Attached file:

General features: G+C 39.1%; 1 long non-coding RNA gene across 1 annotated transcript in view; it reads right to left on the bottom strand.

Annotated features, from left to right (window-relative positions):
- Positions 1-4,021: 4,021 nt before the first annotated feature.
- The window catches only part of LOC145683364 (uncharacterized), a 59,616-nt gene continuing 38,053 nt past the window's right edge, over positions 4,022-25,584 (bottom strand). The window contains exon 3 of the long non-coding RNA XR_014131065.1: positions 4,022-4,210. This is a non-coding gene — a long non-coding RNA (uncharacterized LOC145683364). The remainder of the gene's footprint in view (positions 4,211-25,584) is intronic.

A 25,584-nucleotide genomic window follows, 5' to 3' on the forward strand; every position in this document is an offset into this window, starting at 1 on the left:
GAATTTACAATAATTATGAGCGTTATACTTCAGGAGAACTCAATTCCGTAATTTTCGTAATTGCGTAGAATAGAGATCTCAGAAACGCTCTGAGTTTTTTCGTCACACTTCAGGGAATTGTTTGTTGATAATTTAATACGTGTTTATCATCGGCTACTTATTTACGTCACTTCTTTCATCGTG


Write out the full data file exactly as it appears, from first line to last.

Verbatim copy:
General features: G+C 39.1%; 1 long non-coding RNA gene across 1 annotated transcript in view; it reads right to left on the bottom strand.

Annotated features, from left to right (window-relative positions):
- Positions 1-4,021: 4,021 nt before the first annotated feature.
- The window catches only part of LOC145683364 (uncharacterized), a 59,616-nt gene continuing 38,053 nt past the window's right edge, over positions 4,022-25,584 (bottom strand). The window contains exon 3 of the long non-coding RNA XR_014131065.1: positions 4,022-4,210. This is a non-coding gene — a long non-coding RNA (uncharacterized LOC145683364). The remainder of the gene's footprint in view (positions 4,211-25,584) is intronic.

A 25,584-nucleotide genomic window follows, 5' to 3' on the forward strand; every position in this document is an offset into this window, starting at 1 on the left:
GAATTTACAATAATTATGAGCGTTATACTTCAGGAGAACTCAATTCCGTAATTTTCGTAATTGCGTAGAATAGAGATCTCAGAAACGCTCTGAGTTTTTTCGTCACACTTCAGGGAATTGTTTGTTGATAATTTAATACGTGTTTATCATCGGCTACTTATTTACGTCACTTCTTTCATCGTG